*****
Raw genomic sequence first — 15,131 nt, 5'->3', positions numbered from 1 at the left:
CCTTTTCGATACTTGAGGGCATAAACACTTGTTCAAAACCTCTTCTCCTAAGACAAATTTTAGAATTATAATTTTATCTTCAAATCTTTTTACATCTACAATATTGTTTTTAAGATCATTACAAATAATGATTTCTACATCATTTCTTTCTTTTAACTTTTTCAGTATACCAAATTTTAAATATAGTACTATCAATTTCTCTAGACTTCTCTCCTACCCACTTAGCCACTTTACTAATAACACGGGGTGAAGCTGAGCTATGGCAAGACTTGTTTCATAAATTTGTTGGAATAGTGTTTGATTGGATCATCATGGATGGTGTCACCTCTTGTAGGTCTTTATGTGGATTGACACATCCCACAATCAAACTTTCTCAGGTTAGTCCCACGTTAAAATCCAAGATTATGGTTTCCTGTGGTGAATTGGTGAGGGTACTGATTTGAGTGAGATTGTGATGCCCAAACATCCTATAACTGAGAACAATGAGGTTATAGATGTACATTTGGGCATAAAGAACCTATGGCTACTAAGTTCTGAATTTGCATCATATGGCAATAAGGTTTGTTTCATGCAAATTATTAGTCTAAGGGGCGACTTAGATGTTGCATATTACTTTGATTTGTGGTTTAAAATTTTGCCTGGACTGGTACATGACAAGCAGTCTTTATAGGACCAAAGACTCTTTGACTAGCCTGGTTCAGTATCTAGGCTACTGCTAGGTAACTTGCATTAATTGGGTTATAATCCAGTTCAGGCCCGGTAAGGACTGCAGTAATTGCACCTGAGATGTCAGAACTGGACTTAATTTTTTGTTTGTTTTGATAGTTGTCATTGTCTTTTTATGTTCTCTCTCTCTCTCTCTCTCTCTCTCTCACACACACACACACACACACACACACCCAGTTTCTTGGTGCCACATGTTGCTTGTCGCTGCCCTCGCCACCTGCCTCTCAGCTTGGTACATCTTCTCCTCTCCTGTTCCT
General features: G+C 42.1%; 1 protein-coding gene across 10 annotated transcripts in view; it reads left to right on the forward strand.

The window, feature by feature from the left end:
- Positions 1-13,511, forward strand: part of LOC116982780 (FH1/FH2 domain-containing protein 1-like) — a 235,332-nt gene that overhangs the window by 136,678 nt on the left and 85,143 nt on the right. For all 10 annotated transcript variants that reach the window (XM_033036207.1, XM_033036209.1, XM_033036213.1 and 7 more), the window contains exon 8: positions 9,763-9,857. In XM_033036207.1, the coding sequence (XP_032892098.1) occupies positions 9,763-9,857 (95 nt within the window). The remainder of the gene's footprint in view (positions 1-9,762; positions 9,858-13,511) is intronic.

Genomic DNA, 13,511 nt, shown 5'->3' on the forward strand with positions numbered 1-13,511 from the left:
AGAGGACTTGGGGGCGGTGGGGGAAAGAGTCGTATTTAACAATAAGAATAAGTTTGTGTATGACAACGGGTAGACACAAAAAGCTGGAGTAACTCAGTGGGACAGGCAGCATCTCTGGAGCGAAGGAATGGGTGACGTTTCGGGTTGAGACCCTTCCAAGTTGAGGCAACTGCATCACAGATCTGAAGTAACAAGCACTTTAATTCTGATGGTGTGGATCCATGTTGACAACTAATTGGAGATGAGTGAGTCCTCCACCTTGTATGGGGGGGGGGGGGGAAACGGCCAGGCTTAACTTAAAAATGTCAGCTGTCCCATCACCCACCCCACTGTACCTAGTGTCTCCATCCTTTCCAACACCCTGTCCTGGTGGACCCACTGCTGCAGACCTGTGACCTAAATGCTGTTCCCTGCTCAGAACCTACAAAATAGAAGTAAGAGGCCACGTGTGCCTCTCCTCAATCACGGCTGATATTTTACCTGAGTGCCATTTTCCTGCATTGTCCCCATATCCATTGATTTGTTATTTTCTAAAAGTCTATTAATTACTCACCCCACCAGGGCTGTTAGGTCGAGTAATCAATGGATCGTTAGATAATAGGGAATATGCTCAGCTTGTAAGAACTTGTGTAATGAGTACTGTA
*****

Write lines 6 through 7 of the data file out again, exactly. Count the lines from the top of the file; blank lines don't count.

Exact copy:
Genomic DNA, 13,511 nt, shown 5'->3' on the forward strand with positions numbered 1-13,511 from the left:
AGAGGACTTGGGGGCGGTGGGGGAAAGAGTCGTATTTAACAATAAGAATAAGTTTGTGTATGACAACGGGTAGACACAAAAAGCTGGAGTAACTCAGTGGGACAGGCAGCATCTCTGGAGCGAAGGAATGGGTGACGTTTCGGGTTGAGACCCTTCCAAGTTGAGGCAACTGCATCACAGATCTGAAGTAACAAGCACTTTAATTCTGATGGTGTGGATCCATGTTGACAACTAATTGGAGATGAGTGAGTCCTCCACCTTGTATGGGGGGGGGGGGGGAAACGGCCAGGCTTAACTTAAAAATGTCAGCTGTCCCATCACCCACCCCACTGTACCTAGTGTCTCCATCCTTTCCAACACCCTGTCCTGGTGGACCCACTGCTGCAGACCTGTGACCTAAATGCTGTTCCCTGCTCAGAACCTACAAAATAGAAGTAAGAGGCCACGTGTGCCTCTCCTCAATCACGGCTGATATTTTACCTGAGTGCCATTTTCCTGCATTGTCCCCATATCCATTGATTTGTTATTTTCTAAAAGTCTATTAATTACTCACCCCACCAGGGCTGTTAGGTCGAGTAATCAATGGATCGTTAGATAATAGGGAATATGCTCAGCTTGTAAGAACTTGTGTAATGAGTACTGTA